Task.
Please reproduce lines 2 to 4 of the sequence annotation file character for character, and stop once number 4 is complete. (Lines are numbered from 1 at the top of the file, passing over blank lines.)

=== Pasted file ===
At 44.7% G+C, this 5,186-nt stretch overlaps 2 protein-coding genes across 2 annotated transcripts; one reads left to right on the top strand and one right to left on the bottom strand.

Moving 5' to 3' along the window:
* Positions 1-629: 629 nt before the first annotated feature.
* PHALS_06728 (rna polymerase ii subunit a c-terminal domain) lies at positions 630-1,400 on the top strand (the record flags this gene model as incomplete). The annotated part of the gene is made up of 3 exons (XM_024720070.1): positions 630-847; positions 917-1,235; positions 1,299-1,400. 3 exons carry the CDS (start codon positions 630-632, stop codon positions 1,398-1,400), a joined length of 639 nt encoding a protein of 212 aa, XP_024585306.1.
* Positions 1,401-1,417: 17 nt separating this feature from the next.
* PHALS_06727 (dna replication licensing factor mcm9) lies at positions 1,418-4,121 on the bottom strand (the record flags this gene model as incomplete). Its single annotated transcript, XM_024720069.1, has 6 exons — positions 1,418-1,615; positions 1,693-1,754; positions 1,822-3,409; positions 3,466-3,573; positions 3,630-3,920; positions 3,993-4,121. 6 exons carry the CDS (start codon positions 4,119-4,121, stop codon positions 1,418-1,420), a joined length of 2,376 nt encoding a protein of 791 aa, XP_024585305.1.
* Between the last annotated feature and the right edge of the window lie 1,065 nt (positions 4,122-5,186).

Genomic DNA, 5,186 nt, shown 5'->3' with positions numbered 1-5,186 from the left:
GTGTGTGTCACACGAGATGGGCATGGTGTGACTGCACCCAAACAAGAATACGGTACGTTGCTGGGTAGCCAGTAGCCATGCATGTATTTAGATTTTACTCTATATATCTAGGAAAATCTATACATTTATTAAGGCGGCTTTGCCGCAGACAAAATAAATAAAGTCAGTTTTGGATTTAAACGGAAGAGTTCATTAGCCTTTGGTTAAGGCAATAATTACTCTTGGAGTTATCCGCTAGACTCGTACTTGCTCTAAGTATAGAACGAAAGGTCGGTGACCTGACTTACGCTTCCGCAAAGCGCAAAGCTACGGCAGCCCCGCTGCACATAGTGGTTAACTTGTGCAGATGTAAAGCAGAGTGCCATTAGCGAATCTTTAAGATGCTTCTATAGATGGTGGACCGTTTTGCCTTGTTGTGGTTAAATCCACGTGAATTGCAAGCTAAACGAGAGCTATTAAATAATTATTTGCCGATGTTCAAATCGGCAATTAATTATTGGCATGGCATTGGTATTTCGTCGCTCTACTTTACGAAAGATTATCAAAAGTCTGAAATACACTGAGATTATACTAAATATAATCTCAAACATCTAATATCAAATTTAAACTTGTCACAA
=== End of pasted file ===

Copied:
Moving 5' to 3' along the window:
* Positions 1-629: 629 nt before the first annotated feature.
* PHALS_06728 (rna polymerase ii subunit a c-terminal domain) lies at positions 630-1,400 on the top strand (the record flags this gene model as incomplete). The annotated part of the gene is made up of 3 exons (XM_024720070.1): positions 630-847; positions 917-1,235; positions 1,299-1,400. 3 exons carry the CDS (start codon positions 630-632, stop codon positions 1,398-1,400), a joined length of 639 nt encoding a protein of 212 aa, XP_024585306.1.